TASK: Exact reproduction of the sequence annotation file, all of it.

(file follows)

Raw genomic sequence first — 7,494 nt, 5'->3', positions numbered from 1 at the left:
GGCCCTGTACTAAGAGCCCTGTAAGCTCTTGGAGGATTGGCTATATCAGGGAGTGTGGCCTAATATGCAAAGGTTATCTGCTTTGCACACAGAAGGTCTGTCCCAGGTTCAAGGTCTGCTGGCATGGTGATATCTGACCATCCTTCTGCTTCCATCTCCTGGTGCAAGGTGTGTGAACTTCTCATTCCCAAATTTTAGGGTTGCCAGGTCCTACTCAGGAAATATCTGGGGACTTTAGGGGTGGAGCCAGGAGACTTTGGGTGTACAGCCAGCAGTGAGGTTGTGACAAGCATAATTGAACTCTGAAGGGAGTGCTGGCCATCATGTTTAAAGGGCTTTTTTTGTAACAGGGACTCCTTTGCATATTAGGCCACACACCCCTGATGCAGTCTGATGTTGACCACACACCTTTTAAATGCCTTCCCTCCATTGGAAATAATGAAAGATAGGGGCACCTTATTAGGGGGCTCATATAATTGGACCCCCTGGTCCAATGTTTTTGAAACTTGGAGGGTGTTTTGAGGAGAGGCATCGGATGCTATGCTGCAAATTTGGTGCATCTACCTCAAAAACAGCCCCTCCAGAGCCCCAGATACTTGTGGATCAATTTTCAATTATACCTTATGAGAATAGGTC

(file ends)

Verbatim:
Raw genomic sequence first — 7,494 nt, 5'->3', positions numbered from 1 at the left:
GGCCCTGTACTAAGAGCCCTGTAAGCTCTTGGAGGATTGGCTATATCAGGGAGTGTGGCCTAATATGCAAAGGTTATCTGCTTTGCACACAGAAGGTCTGTCCCAGGTTCAAGGTCTGCTGGCATGGTGATATCTGACCATCCTTCTGCTTCCATCTCCTGGTGCAAGGTGTGTGAACTTCTCATTCCCAAATTTTAGGGTTGCCAGGTCCTACTCAGGAAATATCTGGGGACTTTAGGGGTGGAGCCAGGAGACTTTGGGTGTACAGCCAGCAGTGAGGTTGTGACAAGCATAATTGAACTCTGAAGGGAGTGCTGGCCATCATGTTTAAAGGGCTTTTTTTGTAACAGGGACTCCTTTGCATATTAGGCCACACACCCCTGATGCAGTCTGATGTTGACCACACACCTTTTAAATGCCTTCCCTCCATTGGAAATAATGAAAGATAGGGGCACCTTATTAGGGGGCTCATATAATTGGACCCCCTGGTCCAATGTTTTTGAAACTTGGAGGGTGTTTTGAGGAGAGGCATCGGATGCTATGCTGCAAATTTGGTGCATCTACCTCAAAAACAGCCCCTCCAGAGCCCCAGATACTTGTGGATCAATTTTCAATTATACCTTATGAGAATAGGTC